Fatigue is a common symptom experienced by nearly 50% of individuals with Parkinson’s disease, and can be debilitating and persistent, often unrelieved by rest. While fatigue can be a subjective experience, it is important for clinicians to understand potential underlying causes in order to provide appropriate management. Here, we highlight five common causes of fatigue in Parkinson’s disease.
Sleep disorders: Individuals with Parkinson’s disease often experience sleep disorders, such as REM sleep behavior disorder, sleep apnea, restless legs syndrome, and insomnia. Each of these disorders can contribute to feelings of lethargy and fatigue, with disrupted sleep patterns leading to a zombie-like state during the day. Effective management of these disorders, such as with medications, can help improve energy levels.
Vitamin deficiencies: Chronic illnesses such as Parkinson’s disease can lead to deficiencies in important vitamins such as B12 and D. These vitamins play crucial roles in red blood cell formation, oxygen delivery to tissues, protection from inflammation, and energy production in the body. Correcting deficiencies through dietary changes or supplementation can lead to improvement in fatigue symptoms.
Uncontrolled blood sugar: Parkinson’s disease can affect glucose levels in the body through its impact on dopamine. Sudden or drastic changes in blood sugar levels can lead to symptoms of fatigue and listlessness.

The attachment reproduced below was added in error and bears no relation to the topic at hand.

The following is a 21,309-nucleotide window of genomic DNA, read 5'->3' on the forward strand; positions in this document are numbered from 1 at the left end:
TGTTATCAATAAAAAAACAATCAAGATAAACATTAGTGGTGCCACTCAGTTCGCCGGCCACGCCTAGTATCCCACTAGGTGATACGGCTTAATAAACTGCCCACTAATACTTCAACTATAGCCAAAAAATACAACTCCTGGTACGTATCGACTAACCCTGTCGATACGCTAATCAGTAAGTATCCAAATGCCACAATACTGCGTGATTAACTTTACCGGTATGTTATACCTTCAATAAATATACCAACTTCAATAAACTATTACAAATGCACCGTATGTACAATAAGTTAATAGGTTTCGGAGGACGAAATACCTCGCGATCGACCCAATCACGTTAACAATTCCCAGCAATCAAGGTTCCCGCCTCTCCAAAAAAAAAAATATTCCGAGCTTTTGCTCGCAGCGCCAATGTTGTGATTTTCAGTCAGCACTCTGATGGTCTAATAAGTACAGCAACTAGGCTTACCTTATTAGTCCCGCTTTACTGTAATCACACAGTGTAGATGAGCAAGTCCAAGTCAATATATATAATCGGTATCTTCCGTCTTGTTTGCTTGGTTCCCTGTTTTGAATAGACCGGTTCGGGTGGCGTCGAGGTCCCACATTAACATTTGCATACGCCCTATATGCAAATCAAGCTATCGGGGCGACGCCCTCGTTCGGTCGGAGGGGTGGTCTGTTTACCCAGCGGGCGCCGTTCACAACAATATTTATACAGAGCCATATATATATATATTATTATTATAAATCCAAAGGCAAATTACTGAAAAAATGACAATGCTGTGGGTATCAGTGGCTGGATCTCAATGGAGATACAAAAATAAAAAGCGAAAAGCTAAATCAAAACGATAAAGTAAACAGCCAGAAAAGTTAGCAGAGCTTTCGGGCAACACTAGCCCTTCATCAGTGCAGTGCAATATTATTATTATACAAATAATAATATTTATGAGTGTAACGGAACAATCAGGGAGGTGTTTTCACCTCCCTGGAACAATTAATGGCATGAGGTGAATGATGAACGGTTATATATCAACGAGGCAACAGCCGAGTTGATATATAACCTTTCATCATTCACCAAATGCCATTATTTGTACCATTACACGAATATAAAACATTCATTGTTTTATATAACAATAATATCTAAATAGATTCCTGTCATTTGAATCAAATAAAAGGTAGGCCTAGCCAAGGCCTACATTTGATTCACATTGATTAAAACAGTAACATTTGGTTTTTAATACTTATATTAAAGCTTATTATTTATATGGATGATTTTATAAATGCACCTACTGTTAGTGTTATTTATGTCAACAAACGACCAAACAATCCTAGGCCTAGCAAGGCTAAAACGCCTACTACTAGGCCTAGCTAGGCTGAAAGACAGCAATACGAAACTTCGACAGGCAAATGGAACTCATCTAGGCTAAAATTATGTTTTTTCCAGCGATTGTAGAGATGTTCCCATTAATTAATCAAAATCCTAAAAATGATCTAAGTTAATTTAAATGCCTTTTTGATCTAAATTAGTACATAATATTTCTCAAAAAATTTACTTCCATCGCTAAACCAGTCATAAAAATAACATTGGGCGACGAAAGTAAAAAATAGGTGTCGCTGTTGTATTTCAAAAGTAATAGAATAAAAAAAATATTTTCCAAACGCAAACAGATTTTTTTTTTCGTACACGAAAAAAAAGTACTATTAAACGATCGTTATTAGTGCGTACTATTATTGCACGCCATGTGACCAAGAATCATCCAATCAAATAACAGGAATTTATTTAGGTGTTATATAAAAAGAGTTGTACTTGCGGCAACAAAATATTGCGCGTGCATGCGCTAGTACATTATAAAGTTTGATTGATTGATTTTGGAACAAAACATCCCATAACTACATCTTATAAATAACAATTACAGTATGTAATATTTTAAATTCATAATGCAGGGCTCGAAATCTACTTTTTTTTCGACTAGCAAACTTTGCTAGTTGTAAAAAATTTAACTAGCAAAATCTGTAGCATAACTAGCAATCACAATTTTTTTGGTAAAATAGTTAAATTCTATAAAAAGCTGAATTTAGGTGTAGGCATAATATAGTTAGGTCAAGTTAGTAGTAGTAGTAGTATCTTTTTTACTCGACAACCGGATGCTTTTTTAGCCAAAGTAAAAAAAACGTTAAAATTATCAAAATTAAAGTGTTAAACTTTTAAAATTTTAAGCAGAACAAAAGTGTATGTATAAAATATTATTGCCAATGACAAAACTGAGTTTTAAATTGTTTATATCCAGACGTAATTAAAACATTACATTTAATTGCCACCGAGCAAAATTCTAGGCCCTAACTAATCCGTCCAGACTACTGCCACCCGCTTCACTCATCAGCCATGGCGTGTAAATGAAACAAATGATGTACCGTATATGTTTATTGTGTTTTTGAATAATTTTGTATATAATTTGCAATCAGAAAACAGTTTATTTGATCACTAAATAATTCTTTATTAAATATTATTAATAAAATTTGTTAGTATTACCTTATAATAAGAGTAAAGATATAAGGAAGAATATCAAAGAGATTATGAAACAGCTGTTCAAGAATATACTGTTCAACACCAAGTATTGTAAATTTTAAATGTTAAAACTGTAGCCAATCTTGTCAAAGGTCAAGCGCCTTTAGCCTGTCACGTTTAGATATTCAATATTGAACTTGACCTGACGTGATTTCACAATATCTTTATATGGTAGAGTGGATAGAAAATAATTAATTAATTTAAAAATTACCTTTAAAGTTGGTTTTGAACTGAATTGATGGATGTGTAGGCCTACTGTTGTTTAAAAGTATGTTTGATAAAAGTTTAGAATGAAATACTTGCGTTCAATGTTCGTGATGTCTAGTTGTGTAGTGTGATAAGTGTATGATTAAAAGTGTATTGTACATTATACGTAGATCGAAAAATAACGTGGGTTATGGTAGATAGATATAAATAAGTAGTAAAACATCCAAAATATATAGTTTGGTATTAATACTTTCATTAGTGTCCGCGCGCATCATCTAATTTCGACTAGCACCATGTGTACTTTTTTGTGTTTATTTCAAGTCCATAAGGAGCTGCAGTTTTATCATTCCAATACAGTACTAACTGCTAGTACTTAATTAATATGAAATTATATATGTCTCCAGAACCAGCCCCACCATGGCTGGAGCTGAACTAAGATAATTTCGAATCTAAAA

High or low blood pressure: Fluctuations in blood pressure are common in Parkinson’s disease and can be exacerbated by medication use. Both high and low blood pressure can contribute to feelings of fatigue and affect concentration. Regular monitoring and maintenance of healthy blood pressure levels can help manage fatigue symptoms.
Gut health: Researchers have suggested that decreased absorption of nutrients from the gut may contribute to fatigue in Parkinson’s disease. Those with frequent constipation may experience nausea, bloating, stomach cramps, and general malaise. Management of gut health through dietary changes or medications can help improve fatigue symptoms.
In summary, fatigue is a common and often debilitating symptom in Parkinson’s disease. Clinicians should be aware of the potential underlying causes, such as sleep disorders, vitamin deficiencies, uncontrolled blood sugar, fluctuations in blood pressure, and gut health, in order to provide appropriate management strategies for their patients.